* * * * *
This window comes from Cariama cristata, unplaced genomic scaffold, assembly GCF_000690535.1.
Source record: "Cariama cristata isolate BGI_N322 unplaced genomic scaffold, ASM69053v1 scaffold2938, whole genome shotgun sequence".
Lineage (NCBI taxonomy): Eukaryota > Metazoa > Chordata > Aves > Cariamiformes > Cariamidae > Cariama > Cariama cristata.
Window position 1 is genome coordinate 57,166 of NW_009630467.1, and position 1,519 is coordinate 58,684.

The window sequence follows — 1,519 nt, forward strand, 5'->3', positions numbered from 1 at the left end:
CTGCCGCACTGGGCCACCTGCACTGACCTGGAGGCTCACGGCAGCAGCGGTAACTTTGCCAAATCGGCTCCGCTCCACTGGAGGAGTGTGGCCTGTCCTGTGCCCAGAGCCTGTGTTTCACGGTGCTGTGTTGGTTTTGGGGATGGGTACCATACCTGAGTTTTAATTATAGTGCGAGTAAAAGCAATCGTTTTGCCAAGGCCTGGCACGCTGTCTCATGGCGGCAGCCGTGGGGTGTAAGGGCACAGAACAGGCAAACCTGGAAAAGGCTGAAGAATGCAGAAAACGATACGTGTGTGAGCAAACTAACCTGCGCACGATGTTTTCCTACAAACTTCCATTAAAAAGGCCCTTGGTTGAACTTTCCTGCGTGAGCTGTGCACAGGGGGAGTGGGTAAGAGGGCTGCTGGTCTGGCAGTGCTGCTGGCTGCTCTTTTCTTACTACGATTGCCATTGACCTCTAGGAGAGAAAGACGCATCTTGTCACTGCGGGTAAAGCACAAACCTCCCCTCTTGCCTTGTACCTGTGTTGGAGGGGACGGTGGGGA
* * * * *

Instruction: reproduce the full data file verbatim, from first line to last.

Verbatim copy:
This window comes from Cariama cristata, unplaced genomic scaffold, assembly GCF_000690535.1.
Source record: "Cariama cristata isolate BGI_N322 unplaced genomic scaffold, ASM69053v1 scaffold2938, whole genome shotgun sequence".
Lineage (NCBI taxonomy): Eukaryota > Metazoa > Chordata > Aves > Cariamiformes > Cariamidae > Cariama > Cariama cristata.
Window position 1 is genome coordinate 57,166 of NW_009630467.1, and position 1,519 is coordinate 58,684.

The window sequence follows — 1,519 nt, forward strand, 5'->3', positions numbered from 1 at the left end:
CTGCCGCACTGGGCCACCTGCACTGACCTGGAGGCTCACGGCAGCAGCGGTAACTTTGCCAAATCGGCTCCGCTCCACTGGAGGAGTGTGGCCTGTCCTGTGCCCAGAGCCTGTGTTTCACGGTGCTGTGTTGGTTTTGGGGATGGGTACCATACCTGAGTTTTAATTATAGTGCGAGTAAAAGCAATCGTTTTGCCAAGGCCTGGCACGCTGTCTCATGGCGGCAGCCGTGGGGTGTAAGGGCACAGAACAGGCAAACCTGGAAAAGGCTGAAGAATGCAGAAAACGATACGTGTGTGAGCAAACTAACCTGCGCACGATGTTTTCCTACAAACTTCCATTAAAAAGGCCCTTGGTTGAACTTTCCTGCGTGAGCTGTGCACAGGGGGAGTGGGTAAGAGGGCTGCTGGTCTGGCAGTGCTGCTGGCTGCTCTTTTCTTACTACGATTGCCATTGACCTCTAGGAGAGAAAGACGCATCTTGTCACTGCGGGTAAAGCACAAACCTCCCCTCTTGCCTTGTACCTGTGTTGGAGGGGACGGTGGGGA